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Sol LeWitt: Forms Derived from a Cube at PaceWildenstein
Installation images from Sol LeWitt: Forms Derived from a Cube on view at PaceWildenstein, 32 East 57th Street, New York City, through October 17, 2009. Photos by: G.R. Christmas / Courtesy PaceWildenstein , New York
NEW YORK, NY.- PaceWildenstein presents Sol LeWitt: Forms Derived from a Cube, an exhibition of Sol LeWitt’s wall drawings, gouaches and structures based on his transformations of the original cubic form. The exhibition will be on view from September 8 through October 17, 2009 at 32 East 57th Street, New York City.

Sol LeWitt helped revolutionize the definition of art in the 1960s with his famous notion that “the idea becomes a machine that makes the art.” Reducing art to its essentials, the cube became the basic modular unit for his artistic inquiry—“the grammatical device”—from which his work would proceed from the inception of his career throughout successive decades of his practice. A universally recognizable form that could not be mistaken to represent anything other than itself—and requiring no intention from the viewer, the cube eliminated “the necessity of inventing another form,” reserving its use “for invention.”

LeWitt achieved a major breakthrough in 1968 when he began executing large scale drawings directly on the wall, using predetermined line-making procedures and materials normally associated with drawing or commercial art techniques. A variety of geometric shapes had emerged as autonomous subjects in his wall drawings and works on paper in 1980, and by 1982 he began working with isometric projections. By dividing the sides of the basic cube into halves, thirds, and quarters and connecting the resulting dividing points by lines, LeWitt was able to transform planar figures into three-dimensional forms.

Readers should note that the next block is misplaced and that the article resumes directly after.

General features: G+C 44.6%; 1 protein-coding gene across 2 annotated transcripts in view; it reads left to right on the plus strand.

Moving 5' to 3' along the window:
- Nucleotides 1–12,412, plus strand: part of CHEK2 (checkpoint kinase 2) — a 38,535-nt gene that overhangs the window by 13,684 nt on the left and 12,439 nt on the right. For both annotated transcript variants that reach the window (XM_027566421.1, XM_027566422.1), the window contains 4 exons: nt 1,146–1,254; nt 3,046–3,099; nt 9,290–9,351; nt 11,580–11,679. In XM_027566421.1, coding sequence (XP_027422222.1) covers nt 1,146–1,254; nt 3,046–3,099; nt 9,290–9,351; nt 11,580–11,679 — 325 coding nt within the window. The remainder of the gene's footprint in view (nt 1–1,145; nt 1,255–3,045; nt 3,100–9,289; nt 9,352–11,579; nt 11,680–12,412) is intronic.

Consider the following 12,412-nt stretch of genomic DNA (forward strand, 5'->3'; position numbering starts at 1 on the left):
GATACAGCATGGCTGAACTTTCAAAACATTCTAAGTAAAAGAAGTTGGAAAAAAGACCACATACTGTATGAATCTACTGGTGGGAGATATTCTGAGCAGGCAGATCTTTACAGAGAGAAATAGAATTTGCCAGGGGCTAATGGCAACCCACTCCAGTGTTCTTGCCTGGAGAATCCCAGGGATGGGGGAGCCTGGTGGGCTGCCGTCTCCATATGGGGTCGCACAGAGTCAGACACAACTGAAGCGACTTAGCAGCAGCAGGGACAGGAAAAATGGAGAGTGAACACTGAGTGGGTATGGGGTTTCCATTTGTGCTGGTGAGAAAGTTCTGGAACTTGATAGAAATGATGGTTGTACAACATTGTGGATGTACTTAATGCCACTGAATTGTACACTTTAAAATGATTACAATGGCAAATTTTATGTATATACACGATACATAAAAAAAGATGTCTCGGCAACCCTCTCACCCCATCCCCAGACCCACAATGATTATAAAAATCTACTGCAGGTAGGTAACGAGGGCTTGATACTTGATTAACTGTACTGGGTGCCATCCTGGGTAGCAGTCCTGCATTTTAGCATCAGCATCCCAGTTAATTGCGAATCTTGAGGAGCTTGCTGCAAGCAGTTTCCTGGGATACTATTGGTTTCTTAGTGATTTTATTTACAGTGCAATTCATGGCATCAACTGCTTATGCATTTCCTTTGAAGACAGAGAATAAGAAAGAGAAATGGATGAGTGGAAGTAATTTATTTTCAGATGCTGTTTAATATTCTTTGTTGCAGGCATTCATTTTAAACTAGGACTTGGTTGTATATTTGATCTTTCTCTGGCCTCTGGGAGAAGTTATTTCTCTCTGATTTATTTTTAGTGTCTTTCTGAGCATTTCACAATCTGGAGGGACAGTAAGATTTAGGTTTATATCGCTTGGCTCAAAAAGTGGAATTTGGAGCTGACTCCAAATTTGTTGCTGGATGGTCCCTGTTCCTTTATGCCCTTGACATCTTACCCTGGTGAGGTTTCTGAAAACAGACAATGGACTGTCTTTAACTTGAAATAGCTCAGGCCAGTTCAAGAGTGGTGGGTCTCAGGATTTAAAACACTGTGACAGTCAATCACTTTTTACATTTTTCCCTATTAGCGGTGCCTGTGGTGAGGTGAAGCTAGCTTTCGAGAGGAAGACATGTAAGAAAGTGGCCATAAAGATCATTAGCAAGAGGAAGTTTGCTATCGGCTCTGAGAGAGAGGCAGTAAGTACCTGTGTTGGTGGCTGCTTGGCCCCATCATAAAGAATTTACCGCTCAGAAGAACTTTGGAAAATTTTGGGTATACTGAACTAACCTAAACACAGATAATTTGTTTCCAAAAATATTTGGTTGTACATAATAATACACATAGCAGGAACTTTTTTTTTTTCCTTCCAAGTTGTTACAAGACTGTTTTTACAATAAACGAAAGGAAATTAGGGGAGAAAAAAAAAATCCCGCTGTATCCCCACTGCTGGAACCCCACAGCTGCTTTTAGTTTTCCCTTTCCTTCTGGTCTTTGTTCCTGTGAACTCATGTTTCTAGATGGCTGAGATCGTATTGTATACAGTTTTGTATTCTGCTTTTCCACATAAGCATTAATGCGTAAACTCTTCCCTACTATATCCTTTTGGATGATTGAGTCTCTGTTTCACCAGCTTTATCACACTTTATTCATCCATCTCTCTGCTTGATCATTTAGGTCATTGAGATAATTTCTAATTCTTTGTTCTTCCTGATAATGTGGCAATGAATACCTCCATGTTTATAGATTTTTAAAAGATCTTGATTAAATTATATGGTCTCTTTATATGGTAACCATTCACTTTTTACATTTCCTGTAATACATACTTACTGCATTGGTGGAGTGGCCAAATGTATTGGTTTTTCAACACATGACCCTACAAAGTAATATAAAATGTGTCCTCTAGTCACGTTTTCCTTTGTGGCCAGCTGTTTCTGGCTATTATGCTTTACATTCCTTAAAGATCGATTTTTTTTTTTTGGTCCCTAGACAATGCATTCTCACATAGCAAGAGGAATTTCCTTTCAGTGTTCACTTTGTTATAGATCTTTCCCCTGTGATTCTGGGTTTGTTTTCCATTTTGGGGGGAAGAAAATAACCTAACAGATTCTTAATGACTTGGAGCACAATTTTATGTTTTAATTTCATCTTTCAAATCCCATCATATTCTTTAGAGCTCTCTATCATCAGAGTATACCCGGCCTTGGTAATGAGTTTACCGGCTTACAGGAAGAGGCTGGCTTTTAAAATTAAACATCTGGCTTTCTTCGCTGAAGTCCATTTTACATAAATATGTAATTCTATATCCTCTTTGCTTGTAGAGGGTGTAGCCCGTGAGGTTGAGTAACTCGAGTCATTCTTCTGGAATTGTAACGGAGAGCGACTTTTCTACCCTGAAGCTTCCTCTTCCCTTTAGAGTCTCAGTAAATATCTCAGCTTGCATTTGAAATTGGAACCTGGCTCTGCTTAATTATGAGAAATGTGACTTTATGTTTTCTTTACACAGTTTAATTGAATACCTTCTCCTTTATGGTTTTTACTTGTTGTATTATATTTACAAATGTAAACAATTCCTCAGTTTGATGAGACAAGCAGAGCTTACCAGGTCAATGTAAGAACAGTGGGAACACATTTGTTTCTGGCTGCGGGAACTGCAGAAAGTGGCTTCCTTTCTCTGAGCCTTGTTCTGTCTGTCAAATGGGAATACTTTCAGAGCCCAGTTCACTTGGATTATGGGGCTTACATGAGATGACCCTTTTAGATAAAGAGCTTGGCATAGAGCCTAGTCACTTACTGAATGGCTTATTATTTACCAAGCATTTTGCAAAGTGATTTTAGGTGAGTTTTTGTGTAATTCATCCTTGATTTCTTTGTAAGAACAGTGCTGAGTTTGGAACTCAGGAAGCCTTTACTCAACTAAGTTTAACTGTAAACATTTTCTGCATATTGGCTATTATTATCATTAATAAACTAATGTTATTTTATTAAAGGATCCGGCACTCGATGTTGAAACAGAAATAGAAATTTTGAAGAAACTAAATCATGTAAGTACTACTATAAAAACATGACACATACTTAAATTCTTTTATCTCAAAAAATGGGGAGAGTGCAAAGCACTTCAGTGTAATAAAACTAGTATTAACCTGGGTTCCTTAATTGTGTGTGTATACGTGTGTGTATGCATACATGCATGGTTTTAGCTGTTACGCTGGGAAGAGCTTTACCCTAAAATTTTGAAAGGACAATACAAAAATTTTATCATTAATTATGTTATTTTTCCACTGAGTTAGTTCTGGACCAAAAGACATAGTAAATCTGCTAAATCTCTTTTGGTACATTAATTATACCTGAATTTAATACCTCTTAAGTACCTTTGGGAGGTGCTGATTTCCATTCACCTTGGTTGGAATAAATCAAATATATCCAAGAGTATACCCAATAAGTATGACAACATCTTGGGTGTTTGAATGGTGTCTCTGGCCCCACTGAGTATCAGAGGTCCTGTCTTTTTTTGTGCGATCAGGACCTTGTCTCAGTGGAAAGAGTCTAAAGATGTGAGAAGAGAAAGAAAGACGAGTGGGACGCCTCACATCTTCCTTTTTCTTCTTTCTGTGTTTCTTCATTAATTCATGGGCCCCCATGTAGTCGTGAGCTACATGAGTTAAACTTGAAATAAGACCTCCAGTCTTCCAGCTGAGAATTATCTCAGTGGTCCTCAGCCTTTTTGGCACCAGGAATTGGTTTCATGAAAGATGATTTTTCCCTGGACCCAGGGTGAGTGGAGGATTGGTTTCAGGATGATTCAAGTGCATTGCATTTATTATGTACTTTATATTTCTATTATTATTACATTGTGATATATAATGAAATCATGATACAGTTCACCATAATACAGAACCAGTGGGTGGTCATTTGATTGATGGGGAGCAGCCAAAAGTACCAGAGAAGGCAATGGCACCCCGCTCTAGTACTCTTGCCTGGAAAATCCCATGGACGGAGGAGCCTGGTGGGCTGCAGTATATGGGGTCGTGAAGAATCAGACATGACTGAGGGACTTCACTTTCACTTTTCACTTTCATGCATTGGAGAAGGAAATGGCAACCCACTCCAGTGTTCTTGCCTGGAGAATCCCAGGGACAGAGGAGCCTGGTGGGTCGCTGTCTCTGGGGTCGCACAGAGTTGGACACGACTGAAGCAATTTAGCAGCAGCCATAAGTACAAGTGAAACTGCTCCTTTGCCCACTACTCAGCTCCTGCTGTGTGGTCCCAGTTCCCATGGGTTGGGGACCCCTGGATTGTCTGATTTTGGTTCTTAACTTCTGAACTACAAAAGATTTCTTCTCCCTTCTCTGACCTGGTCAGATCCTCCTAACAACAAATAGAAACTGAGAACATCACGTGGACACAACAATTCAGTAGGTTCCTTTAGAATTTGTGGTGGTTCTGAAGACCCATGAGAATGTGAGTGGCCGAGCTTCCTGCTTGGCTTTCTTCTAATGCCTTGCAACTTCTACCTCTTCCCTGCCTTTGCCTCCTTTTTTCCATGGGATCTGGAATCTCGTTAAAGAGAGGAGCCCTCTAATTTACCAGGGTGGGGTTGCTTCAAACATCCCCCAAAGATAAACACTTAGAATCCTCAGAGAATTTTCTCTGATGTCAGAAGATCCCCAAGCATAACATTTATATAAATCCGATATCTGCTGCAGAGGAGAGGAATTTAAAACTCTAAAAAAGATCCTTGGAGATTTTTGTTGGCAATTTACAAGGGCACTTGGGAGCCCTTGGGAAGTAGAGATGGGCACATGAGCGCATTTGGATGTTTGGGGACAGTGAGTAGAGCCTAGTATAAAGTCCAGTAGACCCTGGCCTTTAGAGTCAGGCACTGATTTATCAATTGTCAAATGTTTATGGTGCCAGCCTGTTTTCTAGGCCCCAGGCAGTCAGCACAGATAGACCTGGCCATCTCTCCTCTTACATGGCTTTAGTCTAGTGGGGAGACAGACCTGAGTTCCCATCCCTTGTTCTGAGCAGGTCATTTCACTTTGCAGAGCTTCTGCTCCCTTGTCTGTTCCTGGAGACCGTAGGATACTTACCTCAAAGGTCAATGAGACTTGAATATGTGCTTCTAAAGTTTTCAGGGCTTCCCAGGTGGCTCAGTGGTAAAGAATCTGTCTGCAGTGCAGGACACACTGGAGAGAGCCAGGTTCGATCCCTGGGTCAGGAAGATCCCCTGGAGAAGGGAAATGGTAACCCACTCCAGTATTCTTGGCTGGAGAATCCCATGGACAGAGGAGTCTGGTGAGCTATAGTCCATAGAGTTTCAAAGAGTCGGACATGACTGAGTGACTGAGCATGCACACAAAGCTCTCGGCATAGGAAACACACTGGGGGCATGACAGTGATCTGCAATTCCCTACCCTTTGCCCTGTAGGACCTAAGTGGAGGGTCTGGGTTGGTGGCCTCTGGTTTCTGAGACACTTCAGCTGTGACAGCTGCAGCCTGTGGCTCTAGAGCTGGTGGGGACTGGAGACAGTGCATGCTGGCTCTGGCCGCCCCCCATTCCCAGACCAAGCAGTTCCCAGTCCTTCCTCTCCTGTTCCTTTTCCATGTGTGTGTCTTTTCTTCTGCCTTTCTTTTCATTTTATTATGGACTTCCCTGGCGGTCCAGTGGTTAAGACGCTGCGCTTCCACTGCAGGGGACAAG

Another major innovation of the same period was his use of brilliantly colored ink washes that were diluted and then layered in order to achieve secondary colors and shades of gray. This exhibition features four wall drawings of forms derived from the cube from the 420 series (first drawn in November 1984); two wall drawings rendered in primary colors and grey from the 412 series (first drawn in March 1984); wall drawing 540—a floating cube (first drawn in September 1987); and two wall drawings from the 606 series with exuberantly colored backgrounds (first drawn in May 1989).

Three structures of forms derived from the cube made out of wood and painted white, all from 1983 and measuring 31-1/2" x 31-1/2" x 31-1/2", will also be on view. In addition, the exhibition will highlight LeWitt’s investigations of the form and structure of the cube in gouache, a medium that he began working with in 1981. The medium took LeWitt’s application and approach to color in a new direction by enabling him to overlay basic washes of red, yellow, blue, and black, achieving a wide variety of colors.